# Solve the recurrence: T(n)=2T(n/2)+n/logn

I can find the sum of each row (n/log n-i) and also I can draw its recursive tree but I can't calculate sum of its rows.

T(n)=2T(n/2)+n/logn

T(1) = 1

Suppose n = 2^k;

We know for harmonic series (euler formula):

Sum[i = 1 to n](1/i) ~= log(n) [n -> infinity]

t(n) = 2t(n/2) + n/log(n)
= 2(2t(n/4) + n/2/log(n/2)) + n/log(n)
= 4t(n/4) + n/log(n/2) + n/log(n)
= 4(2t(n/8) + n/4/log(n/4)) + n/log(n/2) + n/log(n)
= 8t(n/8) + n/log(n/4) + n/log(n/2) + n/log(n)
= 16t(n/16) + n/log(n/8) + n/log(n/4) + n/log(n/2) + n/log(n)
= n * t(1) + n/log(2) + n/log(4) + ... + n/log(n/2) + n/log(n)
= n(1 + Sum[i = 1 to log(n)](1/log(2^i)))
= n(1 + Sum[i = 1 to log(n)](1/i))
~= n(1 + log(log(n)))
= n + n*log(log(n)))
~= n*log(log(n)) [n -> infinity]

When you start unrolling the recursion, you will get:

Your base case is T(1) = 1, so this means that n = 2^k. Substituting you will get:

The second sum behaves the same as harmonic series and therefore can be approximated as log(k). Now that k = log(n) the resulting answer is:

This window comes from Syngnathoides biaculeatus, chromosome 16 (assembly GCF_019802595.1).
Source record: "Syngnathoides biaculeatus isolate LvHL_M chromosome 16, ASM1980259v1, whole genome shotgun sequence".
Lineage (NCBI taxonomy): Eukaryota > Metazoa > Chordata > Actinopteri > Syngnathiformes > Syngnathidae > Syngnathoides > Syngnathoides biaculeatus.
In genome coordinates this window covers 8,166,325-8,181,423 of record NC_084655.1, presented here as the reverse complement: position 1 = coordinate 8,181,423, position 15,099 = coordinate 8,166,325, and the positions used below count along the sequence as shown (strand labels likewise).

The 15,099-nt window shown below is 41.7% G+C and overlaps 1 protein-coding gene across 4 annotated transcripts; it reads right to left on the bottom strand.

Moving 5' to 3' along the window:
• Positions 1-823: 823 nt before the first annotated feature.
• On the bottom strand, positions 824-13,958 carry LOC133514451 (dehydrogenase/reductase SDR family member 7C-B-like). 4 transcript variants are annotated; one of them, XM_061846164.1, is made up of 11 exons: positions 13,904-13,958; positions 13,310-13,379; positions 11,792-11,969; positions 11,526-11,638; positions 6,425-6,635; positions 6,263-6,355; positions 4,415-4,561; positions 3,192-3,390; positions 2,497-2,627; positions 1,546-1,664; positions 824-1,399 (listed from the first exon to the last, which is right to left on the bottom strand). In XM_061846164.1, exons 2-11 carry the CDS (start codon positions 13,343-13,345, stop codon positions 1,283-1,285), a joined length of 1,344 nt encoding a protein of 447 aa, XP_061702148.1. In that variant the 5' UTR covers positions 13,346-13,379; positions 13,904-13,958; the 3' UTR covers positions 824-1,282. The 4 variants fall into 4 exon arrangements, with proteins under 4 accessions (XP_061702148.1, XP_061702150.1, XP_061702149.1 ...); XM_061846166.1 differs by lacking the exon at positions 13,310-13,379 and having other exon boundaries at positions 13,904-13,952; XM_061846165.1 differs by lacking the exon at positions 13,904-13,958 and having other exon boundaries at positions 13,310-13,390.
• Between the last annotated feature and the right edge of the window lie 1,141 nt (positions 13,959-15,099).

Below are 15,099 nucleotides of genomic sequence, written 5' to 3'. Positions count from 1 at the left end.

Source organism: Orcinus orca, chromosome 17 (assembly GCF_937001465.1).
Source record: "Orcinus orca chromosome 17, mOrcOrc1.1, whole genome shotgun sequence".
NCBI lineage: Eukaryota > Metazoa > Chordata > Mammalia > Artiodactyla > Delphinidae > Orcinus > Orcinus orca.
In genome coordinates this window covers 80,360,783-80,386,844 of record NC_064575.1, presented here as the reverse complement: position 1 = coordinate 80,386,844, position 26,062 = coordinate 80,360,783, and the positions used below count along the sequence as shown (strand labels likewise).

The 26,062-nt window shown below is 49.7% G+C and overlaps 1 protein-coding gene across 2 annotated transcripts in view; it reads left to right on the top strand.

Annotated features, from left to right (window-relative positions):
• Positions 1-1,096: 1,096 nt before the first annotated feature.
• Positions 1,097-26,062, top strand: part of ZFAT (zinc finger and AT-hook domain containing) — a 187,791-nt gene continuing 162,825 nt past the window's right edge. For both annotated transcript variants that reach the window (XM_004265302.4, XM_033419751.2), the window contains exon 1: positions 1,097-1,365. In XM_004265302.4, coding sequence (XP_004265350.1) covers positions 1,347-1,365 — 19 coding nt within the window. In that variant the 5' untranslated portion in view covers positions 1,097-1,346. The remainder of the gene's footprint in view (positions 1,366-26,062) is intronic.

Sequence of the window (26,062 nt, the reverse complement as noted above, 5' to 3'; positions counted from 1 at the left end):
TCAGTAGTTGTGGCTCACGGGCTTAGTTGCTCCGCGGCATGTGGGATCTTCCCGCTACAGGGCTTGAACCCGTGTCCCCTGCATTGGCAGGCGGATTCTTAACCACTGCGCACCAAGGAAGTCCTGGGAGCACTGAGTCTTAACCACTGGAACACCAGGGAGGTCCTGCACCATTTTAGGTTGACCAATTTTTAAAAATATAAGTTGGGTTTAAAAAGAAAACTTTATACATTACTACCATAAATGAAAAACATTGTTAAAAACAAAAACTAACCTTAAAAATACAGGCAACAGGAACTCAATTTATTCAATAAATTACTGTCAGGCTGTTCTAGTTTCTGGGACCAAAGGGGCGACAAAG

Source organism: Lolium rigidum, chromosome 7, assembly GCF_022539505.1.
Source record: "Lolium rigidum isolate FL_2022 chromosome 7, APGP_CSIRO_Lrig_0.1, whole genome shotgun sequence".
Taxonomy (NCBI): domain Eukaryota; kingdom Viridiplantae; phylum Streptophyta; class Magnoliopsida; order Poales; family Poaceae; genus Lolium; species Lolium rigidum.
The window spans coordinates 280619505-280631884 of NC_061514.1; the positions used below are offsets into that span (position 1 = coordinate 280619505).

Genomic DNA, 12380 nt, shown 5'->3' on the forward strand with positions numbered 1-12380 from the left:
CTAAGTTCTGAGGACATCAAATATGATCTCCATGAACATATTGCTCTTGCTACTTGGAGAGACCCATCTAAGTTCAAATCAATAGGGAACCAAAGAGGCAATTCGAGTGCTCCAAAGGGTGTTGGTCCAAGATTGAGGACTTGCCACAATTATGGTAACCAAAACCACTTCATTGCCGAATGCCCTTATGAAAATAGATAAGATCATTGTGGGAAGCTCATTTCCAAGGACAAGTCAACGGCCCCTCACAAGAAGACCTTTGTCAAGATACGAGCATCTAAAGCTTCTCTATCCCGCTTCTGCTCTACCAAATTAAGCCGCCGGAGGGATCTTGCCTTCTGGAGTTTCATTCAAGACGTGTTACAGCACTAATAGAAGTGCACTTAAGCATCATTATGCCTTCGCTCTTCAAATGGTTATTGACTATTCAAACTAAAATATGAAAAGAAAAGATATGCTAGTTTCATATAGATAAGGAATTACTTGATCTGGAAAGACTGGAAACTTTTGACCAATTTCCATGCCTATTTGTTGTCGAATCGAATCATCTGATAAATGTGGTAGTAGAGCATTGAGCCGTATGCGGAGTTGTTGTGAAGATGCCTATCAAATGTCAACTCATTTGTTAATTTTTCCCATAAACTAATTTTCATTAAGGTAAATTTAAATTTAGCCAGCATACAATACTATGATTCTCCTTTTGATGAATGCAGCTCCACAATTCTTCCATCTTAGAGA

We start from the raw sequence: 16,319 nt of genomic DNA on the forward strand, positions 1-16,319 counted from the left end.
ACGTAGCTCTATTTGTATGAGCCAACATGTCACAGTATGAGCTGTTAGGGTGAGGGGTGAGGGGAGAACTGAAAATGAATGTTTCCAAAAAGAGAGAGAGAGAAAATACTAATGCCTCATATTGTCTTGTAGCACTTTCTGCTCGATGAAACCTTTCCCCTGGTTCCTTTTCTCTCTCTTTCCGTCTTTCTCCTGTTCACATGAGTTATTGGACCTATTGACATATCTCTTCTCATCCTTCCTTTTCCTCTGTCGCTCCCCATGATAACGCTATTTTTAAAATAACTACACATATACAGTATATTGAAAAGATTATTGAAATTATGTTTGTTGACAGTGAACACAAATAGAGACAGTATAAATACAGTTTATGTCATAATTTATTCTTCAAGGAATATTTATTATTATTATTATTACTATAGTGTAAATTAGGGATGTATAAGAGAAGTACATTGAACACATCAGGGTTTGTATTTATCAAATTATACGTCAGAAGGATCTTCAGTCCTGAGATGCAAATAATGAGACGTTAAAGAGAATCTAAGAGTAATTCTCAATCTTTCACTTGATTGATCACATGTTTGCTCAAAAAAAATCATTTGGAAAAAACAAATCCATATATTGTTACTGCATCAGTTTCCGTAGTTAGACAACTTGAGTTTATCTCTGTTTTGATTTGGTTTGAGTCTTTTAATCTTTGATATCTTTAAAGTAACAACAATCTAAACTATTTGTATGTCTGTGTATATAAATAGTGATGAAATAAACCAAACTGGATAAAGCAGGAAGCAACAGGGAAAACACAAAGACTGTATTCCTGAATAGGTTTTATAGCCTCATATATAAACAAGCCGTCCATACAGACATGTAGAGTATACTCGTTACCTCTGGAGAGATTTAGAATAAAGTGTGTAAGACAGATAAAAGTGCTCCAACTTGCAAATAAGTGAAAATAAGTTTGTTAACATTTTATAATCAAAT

• Sorry for asking in such an old post, but I was looking to your answer and i've been trying to understand why the sum from i=0 to k-1 {1/(k-i)} behaves the same as harmonic series. Thank you in advance. Commented Apr 10, 2020 at 22:01
• @Ph. just write the sum as the actual summation of k-1 elements and it will be obvious. Commented Apr 13, 2020 at 6:45

Follow Extended Masters Theorem Below.

Using Extended Masters Theorem T(n)=2T(n/2)+n/logn can be solved easily as follows. Here n/log n part can be rewritten as n * (logn)^-1, Effictively maaking value of p=-1. Now Extended Masters Theorem can be applied easily, it will relate to case 2b of Extended Masters Theorem .

T(n)= O(nloglogn)

Follow this for more detailed explanation